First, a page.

that cartoon is so farking stupid, i'm not sure where to begin. but how about with the fact that 80 percent of americans get their healthcare through work or the govt. and won't have to do a farking thing. and if you don't want insurance, DON'T GET IT. you'll pay a tax penalty - that's all. i pay one for not having kids. for me, it's worth it.


You don't see taxing people for not getting insurance as bad? 2.5% of your entire family's income if you don't get a plan that meets their definition of MEC. I used to have a commercial 80/20 plan with a 10K deductible for about $455/yr about 10 years ago. That would no longer qualify, I would be well insured but I would have to pay thousands in a tax penalty because I didn't want a more expensive plan that I didn't need.
 
2013-09-30 10:01:25 PM  

nmrsnr: feckingmorons: hat is true, but there are no Congressmen calling around to get the best rates from Blue Cross, United , and Golden Rule.

I have a friend, he is a lawyer in a private law firm. Tomorrow, he will not be forced to call Blue Cross, United , and Golden Rule for the best rates, since he is covered under the insurance policy provided by his employer (I think it's Aetna). Is he "exempt" from the ACA?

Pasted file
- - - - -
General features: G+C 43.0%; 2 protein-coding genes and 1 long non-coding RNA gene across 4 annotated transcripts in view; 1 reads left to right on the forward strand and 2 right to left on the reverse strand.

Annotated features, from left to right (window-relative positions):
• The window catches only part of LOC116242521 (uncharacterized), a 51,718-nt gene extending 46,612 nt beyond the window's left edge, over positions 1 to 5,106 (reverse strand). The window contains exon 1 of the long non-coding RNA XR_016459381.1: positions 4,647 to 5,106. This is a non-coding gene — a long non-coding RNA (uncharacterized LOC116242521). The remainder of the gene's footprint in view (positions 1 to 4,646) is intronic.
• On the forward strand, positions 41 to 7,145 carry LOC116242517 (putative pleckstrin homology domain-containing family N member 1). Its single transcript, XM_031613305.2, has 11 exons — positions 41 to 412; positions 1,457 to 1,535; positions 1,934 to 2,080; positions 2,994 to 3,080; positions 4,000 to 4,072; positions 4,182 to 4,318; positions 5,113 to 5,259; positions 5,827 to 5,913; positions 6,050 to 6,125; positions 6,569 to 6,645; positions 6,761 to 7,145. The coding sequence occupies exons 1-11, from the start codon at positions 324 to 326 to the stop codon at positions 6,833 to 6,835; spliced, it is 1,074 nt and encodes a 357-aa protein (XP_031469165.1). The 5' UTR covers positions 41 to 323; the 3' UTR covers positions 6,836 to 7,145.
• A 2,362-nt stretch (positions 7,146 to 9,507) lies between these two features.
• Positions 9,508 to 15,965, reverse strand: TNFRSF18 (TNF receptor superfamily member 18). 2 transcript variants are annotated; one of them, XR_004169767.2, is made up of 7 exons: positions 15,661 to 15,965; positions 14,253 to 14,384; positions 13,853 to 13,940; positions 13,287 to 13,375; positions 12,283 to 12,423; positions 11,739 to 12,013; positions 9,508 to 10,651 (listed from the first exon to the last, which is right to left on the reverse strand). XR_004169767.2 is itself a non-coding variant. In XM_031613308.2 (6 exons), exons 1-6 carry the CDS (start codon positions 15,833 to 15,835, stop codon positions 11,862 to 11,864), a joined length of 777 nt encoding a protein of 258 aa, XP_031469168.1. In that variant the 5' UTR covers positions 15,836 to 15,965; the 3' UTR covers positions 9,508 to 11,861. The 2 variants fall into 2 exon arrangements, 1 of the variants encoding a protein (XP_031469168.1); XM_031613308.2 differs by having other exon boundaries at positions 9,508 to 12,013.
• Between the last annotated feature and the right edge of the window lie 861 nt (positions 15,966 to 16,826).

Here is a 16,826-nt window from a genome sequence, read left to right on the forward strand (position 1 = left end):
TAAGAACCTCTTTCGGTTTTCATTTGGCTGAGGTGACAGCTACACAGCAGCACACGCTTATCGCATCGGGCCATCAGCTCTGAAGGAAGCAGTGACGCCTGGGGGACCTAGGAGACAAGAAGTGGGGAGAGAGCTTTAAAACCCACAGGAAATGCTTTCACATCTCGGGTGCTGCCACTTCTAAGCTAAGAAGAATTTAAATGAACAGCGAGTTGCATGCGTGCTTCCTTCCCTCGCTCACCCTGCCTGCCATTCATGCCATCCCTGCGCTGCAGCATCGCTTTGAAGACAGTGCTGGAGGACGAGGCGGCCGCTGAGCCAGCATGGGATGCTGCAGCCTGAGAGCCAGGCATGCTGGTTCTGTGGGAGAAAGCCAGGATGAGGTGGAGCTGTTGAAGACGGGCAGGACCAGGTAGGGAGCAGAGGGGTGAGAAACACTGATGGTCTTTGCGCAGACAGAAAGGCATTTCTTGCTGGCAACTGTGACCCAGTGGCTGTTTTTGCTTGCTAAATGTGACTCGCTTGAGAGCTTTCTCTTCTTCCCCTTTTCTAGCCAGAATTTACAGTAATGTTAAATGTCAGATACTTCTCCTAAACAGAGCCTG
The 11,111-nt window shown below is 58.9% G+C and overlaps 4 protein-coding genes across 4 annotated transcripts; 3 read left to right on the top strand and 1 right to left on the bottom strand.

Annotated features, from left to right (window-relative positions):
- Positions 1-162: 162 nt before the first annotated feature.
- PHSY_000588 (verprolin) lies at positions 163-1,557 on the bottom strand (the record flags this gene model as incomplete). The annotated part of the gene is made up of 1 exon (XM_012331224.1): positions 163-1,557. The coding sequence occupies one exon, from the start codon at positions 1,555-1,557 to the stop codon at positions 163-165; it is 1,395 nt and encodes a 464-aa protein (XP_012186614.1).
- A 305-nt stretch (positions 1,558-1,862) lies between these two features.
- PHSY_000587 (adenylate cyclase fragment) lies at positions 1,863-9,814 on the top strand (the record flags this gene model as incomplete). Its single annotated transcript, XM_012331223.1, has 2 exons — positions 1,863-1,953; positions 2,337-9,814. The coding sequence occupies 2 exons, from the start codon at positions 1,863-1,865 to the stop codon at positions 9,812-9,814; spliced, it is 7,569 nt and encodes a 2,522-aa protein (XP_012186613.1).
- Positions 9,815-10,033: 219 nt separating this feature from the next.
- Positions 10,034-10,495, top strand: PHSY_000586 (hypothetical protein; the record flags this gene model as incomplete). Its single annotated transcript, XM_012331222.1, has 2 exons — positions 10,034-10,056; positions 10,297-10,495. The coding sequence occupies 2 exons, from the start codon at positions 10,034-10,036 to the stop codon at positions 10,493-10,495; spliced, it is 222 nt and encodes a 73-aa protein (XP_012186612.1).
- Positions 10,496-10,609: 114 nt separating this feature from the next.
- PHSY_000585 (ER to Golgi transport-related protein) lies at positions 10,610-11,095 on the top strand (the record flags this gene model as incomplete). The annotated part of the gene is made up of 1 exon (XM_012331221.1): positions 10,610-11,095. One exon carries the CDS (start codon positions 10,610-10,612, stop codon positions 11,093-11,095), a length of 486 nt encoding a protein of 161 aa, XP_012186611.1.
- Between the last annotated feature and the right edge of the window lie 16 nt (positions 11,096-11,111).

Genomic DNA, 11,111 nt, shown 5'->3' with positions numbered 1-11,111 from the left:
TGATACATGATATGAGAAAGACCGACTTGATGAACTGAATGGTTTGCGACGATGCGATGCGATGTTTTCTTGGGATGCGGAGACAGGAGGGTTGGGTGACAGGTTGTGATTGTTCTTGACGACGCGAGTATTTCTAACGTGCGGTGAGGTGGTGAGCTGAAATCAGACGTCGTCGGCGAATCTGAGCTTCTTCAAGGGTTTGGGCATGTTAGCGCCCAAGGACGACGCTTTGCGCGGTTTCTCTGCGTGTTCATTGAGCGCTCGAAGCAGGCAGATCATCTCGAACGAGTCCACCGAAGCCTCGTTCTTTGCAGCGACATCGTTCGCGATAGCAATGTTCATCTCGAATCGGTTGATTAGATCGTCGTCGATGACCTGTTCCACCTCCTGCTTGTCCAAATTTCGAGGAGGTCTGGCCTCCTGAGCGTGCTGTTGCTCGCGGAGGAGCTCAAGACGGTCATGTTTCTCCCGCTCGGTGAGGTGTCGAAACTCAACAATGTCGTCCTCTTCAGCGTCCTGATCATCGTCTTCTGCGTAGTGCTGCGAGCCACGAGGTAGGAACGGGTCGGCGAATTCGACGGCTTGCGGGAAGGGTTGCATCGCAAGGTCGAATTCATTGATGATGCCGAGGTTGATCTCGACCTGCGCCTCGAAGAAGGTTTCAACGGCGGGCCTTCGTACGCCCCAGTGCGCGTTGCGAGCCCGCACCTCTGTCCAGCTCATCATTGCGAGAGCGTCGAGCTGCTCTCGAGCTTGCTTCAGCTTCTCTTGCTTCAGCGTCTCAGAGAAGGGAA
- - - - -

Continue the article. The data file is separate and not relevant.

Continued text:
Yes, in the same sense that a member of congress is.
 
2013-09-30 10:02:47 PM  

feckingmorons: pueblonative: Back to the point:  let's say the Senate did that with one of these 40+ "we hatez the Obamacare, yes we do" Gollum bills.  Do you reasonably expect the Repubs to come anywhere near this type of proposal?

I think a reasonable compromise is possible, yes. It would involve not implementing Obamacare until the exchanges are properly set up. Removing the payments cuts to physicians, removing the non-essential bloat like grants to 4 HBCU medical schools required each year (I don't make this stuff up), stop passing costs along to providers and states as unfunded mandates and put some teeth into the tax collection.

I think the easier thing is to scrap it and start over with a bill not written by partisan lawyers. Stop including pork, and retain the conscience provisions.